nep-cul New Economics Papers
on Cultural Economics
Issue of 2016‒01‒29
four papers chosen by
Roberto Zanola
Università degli Studi del Piemonte Orientale

  1. Time spent on cultural activities at home in Spain: Differences between wage-earners and the self-employed By José Alberto Molina; Juan Carlos Campaña; Raquel Ortega
  2. Assessing the Values of Archaeological Heritage By Isabel Mendes
  3. Cultural Distance and International Trade in Services: A Disaggregate View By Philipp Harms; Daria Shuvalova
  4. Media Coverage 2014 By Anonymous

  1. By: José Alberto Molina (Faculty of Economics and Business Studies, Universidad de Zaragoza); Juan Carlos Campaña (Faculty of Economics and Business Studies, Universidad de Zaragoza); Raquel Ortega (Faculty of Economics and Business Studies, Universidad de Zaragoza)
    Abstract: We analyze differences between wage-earners and self-employees in the time spent on different cultural activities at home (reading, watching TV, and listening to the radio). To that end, we estimate a SUR model with data from the Spanish Time Use Survey for 2009-2010. Our results show that being self-employed has a negative and significant effect on the time dedicated to reading and to watching TV, older individuals spend more time reading, and being male influences the time spent watching TV and listening to the radio, in a statistically significant and positive way. Additionally, those with a higher level of education spend more time reading, while those with lower levels of education prefer to watch TV. Adults with better health spend less time on both reading and watching TV, and families with larger numbers of children up to age 5 tend to spend less time on all three of our at-home cultural activities. Finally, living in a larger city has a positive effect on the time dedicated to all three options.
    Keywords: Reading, Watching TV, Listening to radio, Wage-earners, Self-employees, Time uses, SUR model
    JEL: D12 D13 J22
    Date: 2016–01
  2. By: Isabel Mendes
    Abstract: The main aim of this paper involves contributing to the discussion around the value of archaeological heritage through the lens of an economist. The path taken to achieve this main goal included three objectives. Firstly, there is the contribution towards clarifying the concept of archaeological heritage benefits by highlighting the complexity that stems directly from its holistic characteristic. Secondly, this also contributes to assessments of archaeological heritage economic and social benefits and values by demonstrating how they may be captured by means of a single variable measured in monetary units. Furthermore, and thirdly, this then helps explain how such a monetary variable may prove of use both to cultural heritage management for sustainable preservation and conservation improvement, and to the appraisal of the total private and public benefits arising out of preservation and conservation archaeologic heritage programs. Key Words – Archaeological Heritage; Multi Values; Market and Non-Market Benefits;Valuation; Preference-Based Methods.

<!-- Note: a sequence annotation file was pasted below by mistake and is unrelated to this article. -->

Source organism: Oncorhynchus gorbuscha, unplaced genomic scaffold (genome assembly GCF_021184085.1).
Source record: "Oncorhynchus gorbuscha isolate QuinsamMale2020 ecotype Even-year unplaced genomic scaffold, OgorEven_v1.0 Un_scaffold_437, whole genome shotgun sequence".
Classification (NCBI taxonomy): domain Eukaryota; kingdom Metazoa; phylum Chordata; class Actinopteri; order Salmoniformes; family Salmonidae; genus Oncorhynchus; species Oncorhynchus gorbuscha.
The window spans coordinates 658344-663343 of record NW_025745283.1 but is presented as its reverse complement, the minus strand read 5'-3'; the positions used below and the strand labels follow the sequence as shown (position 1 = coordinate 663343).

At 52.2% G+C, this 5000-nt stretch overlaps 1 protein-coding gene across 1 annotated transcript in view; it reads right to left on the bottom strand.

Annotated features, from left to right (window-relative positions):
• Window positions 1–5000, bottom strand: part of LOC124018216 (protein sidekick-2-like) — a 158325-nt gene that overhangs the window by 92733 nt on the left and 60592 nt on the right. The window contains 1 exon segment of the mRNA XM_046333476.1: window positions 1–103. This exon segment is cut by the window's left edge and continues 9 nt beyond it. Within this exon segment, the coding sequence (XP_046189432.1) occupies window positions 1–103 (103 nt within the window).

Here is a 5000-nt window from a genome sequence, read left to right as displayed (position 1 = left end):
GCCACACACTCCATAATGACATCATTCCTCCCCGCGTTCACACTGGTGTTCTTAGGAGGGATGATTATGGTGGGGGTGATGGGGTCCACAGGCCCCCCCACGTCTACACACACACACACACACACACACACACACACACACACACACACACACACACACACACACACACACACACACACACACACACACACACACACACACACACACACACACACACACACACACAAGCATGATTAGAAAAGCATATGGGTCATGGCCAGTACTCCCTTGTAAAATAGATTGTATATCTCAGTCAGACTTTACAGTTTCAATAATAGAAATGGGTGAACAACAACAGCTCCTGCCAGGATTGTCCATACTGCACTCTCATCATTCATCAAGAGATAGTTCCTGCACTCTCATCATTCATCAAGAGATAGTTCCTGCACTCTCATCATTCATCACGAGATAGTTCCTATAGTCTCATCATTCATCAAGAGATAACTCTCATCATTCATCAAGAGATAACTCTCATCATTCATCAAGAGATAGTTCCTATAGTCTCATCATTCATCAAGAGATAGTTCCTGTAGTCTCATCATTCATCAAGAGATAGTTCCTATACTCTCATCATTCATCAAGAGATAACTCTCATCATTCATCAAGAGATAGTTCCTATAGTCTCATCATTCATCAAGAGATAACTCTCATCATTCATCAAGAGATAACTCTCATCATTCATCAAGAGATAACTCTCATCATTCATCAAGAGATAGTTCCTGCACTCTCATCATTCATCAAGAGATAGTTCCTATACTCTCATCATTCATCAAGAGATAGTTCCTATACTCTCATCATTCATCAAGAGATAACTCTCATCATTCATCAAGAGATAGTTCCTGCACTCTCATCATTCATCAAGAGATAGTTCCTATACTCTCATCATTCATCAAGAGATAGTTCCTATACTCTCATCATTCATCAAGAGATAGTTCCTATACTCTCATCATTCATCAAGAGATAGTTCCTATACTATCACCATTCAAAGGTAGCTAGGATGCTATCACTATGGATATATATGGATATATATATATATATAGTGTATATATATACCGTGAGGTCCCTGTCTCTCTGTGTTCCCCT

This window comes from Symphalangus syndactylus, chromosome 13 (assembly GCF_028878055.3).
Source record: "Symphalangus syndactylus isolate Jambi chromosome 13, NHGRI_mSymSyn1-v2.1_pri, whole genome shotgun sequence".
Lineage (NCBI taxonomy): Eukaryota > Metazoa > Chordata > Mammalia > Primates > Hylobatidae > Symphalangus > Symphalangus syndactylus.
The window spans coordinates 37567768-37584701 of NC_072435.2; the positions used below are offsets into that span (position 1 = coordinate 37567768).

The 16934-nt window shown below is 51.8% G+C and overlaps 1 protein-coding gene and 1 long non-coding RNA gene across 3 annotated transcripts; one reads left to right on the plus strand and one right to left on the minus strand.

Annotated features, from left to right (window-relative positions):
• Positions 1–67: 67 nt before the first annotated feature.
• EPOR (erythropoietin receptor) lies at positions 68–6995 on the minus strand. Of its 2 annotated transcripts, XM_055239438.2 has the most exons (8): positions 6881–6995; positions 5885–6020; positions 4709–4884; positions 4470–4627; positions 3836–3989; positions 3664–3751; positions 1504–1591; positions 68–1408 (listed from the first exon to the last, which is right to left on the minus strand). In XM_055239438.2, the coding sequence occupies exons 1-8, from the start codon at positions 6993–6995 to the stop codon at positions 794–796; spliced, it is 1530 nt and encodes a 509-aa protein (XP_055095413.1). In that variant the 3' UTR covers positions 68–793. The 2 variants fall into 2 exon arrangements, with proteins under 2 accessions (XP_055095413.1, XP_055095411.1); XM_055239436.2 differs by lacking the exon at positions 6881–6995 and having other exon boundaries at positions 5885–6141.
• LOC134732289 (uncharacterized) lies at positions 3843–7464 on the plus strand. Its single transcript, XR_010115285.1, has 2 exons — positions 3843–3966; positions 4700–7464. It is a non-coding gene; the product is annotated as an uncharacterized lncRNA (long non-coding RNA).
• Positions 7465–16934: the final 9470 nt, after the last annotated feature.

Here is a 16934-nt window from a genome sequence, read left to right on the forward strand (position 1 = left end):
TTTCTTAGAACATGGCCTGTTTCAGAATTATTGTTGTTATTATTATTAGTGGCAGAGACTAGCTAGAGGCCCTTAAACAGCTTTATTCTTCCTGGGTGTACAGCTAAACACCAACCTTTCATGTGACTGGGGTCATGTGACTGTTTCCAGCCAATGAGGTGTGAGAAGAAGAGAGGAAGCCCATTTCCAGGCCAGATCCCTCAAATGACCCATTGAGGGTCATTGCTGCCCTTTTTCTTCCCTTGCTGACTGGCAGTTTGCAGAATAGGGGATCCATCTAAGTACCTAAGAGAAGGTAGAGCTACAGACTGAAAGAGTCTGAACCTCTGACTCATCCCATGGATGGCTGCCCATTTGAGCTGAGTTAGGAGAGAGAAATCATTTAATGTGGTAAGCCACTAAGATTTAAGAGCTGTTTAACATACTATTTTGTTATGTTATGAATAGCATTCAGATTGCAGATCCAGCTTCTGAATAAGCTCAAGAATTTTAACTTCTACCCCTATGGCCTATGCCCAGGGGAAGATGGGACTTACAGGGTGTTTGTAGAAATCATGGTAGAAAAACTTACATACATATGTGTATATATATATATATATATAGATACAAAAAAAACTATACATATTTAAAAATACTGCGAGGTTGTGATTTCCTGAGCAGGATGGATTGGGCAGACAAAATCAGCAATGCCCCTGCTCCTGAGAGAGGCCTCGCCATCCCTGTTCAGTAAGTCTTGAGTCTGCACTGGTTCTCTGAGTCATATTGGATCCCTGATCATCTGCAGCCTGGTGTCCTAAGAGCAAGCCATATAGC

JEL: Z1 D11
    Date: 2016–01
  3. By: Philipp Harms (Johannes Gutenberg University Mainz); Daria Shuvalova (Johannes Gutenberg University Mainz)
    Abstract: In this paper, we estimate the effect of “cultural distance” on bilateral trade in services. Our measure of cultural distance is based on the scores developed by the social psychologist Geert Hofstede, which reflect country averages of individuals’ attitude towards power, uncertainty, individualism etc. Controlling for other standard ingredients of gravity equations, we show that an aggregate measure of cultural distance has a significantly negative effect on total bilateral services trade. However, once we take a more disaggregate view, we find that the strength and sign of this effect differs across various aspects of culture and across various types of services.
    Keywords: Trade in services, cultural distance, Hofstede scores, gravity equation
    Date: 2016–01
  4. By: Anonymous
    Keywords: Teaching/Communication/Extension/Profession,
    Date: 2014–08

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